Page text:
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Iran’s Housing Crisis Deepens As Inflation Soars


Iran is grappling with a dire housing shortfall with an annual need for one million homes but only 200,000 being constructed.

In a recent interview with Entekhab, housing expert Beitollah Sattarian highlighted the economic barriers that have made housing an “ultra-luxury and unattainable commodity” for most Iranians, except for a privileged class that thrives on a rentier and corrupt economy.

Against this backdrop, Iran’s Central Bank reported an annual inflation rate of 52.3 percent last year—the highest rate in eight decades—which has exacerbated the housing crisis.

Sattarian criticized the country’s macroeconomic policies for nurturing a “super-capitalist rentier economy” within a closed state framework, pushing a large segment of the population toward poverty.

The newspaper Etemad echoed the sentiments, noting that the poverty rate has increased by 10 percent over the past two years, adding approximately eight million people to the nation’s poor.

“The new year, like the past fifty years, is a year of expensive housing … When housing prices increase, all connected parameters, including rent, will increase. We may have much more than a 40 percent increase in prices and rents,” noted Sattarian.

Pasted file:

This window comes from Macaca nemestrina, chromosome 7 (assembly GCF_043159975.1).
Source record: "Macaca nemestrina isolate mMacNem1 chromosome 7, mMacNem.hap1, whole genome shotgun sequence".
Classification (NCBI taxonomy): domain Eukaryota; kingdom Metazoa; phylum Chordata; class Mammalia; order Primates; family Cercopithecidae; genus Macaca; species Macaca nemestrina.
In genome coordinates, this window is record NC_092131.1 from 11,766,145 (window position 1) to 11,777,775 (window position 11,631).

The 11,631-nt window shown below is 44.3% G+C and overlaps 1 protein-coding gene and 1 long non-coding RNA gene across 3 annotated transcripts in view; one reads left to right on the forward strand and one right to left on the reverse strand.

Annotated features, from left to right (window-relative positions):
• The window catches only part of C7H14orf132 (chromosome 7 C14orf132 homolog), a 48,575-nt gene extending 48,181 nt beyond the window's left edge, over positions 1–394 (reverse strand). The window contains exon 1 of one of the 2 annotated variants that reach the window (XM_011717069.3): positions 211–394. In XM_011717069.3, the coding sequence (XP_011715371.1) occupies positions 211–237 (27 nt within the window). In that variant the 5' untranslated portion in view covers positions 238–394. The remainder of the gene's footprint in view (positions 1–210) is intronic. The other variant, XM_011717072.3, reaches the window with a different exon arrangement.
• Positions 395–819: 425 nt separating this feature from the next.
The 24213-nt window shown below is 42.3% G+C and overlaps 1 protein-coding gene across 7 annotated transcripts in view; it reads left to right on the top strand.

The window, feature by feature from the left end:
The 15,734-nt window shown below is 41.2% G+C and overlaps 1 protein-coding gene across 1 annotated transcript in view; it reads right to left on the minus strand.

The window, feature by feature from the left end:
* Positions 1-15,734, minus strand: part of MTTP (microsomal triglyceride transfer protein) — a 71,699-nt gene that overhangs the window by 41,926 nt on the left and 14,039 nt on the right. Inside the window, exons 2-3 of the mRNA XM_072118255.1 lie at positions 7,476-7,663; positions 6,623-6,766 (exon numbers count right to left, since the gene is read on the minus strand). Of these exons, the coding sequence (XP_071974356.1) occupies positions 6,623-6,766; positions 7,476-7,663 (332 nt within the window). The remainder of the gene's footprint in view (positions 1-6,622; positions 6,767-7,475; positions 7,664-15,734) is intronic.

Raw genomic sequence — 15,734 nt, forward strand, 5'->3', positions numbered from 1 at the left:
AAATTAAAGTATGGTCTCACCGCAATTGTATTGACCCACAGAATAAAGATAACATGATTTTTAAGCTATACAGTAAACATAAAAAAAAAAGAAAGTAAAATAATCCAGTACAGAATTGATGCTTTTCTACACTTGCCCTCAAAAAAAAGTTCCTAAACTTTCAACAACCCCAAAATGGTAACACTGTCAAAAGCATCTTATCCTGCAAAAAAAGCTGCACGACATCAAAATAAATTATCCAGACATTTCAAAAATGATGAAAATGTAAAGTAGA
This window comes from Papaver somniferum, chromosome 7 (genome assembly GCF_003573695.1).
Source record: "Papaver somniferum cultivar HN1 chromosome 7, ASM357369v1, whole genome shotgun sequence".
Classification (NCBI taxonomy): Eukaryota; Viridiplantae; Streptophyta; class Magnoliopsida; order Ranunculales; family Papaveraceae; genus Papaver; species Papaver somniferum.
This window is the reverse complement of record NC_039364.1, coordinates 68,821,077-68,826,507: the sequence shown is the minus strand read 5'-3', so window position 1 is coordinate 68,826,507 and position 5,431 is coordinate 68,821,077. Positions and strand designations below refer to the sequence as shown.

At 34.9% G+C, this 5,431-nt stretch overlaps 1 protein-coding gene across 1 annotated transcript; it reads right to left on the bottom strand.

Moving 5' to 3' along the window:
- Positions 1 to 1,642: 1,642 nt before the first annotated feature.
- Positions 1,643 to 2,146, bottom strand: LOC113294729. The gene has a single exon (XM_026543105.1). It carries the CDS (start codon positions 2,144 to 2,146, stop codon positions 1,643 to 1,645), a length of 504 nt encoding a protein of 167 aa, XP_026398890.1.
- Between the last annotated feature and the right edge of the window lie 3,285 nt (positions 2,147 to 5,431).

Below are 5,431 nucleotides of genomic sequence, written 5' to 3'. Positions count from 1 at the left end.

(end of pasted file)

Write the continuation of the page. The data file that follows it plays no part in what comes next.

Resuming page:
During his election campaign, President Ebrahim Raisi had promised to build one million homes annually but so far, the shortfall only continues to worsen. 

After intensifying criticisms of the government’s failure to fulfill the promise, First Vice President Mohammad Mokhber said: “There is a difference between building housing and constructing it by the government. The government should build part of it; we can give land to the people so they can build it themselves.”

Sattarian predicts that housing prices will continue to rise sharply this year, possibly exceeding a 40 percent increase, as all connected parameters, including rent, escalate. The prediction is supported by official reports indicating a 52 percent increase in house rents in the capital over the past year.

Rents have surged by an average of 130 percent across Tehran and other cities, making housing costs a predominant economic concern among Iranians.